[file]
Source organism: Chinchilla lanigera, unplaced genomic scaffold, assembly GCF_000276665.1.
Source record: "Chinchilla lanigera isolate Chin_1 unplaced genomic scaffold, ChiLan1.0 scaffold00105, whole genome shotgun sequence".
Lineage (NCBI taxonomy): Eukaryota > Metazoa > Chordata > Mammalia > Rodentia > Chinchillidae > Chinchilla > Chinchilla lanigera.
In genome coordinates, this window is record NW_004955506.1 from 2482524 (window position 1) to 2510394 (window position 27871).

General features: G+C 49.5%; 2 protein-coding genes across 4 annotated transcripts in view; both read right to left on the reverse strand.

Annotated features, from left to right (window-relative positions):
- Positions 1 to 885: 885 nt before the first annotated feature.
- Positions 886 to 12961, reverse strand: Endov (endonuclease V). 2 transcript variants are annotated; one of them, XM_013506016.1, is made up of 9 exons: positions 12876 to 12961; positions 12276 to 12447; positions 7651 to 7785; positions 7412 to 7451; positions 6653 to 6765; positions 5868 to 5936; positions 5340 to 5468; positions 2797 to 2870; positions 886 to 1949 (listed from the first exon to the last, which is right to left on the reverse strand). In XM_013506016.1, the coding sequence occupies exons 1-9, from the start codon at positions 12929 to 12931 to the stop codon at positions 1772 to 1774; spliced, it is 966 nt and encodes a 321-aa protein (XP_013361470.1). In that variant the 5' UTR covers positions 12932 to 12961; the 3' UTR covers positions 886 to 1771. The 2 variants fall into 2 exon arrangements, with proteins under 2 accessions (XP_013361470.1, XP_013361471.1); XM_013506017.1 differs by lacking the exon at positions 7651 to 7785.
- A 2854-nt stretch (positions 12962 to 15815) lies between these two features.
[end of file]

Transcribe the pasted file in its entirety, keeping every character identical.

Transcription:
Source organism: Chinchilla lanigera, unplaced genomic scaffold, assembly GCF_000276665.1.
Source record: "Chinchilla lanigera isolate Chin_1 unplaced genomic scaffold, ChiLan1.0 scaffold00105, whole genome shotgun sequence".
Lineage (NCBI taxonomy): Eukaryota > Metazoa > Chordata > Mammalia > Rodentia > Chinchillidae > Chinchilla > Chinchilla lanigera.
In genome coordinates, this window is record NW_004955506.1 from 2482524 (window position 1) to 2510394 (window position 27871).

General features: G+C 49.5%; 2 protein-coding genes across 4 annotated transcripts in view; both read right to left on the reverse strand.

Annotated features, from left to right (window-relative positions):
- Positions 1 to 885: 885 nt before the first annotated feature.
- Positions 886 to 12961, reverse strand: Endov (endonuclease V). 2 transcript variants are annotated; one of them, XM_013506016.1, is made up of 9 exons: positions 12876 to 12961; positions 12276 to 12447; positions 7651 to 7785; positions 7412 to 7451; positions 6653 to 6765; positions 5868 to 5936; positions 5340 to 5468; positions 2797 to 2870; positions 886 to 1949 (listed from the first exon to the last, which is right to left on the reverse strand). In XM_013506016.1, the coding sequence occupies exons 1-9, from the start codon at positions 12929 to 12931 to the stop codon at positions 1772 to 1774; spliced, it is 966 nt and encodes a 321-aa protein (XP_013361470.1). In that variant the 5' UTR covers positions 12932 to 12961; the 3' UTR covers positions 886 to 1771. The 2 variants fall into 2 exon arrangements, with proteins under 2 accessions (XP_013361470.1, XP_013361471.1); XM_013506017.1 differs by lacking the exon at positions 7651 to 7785.
- A 2854-nt stretch (positions 12962 to 15815) lies between these two features.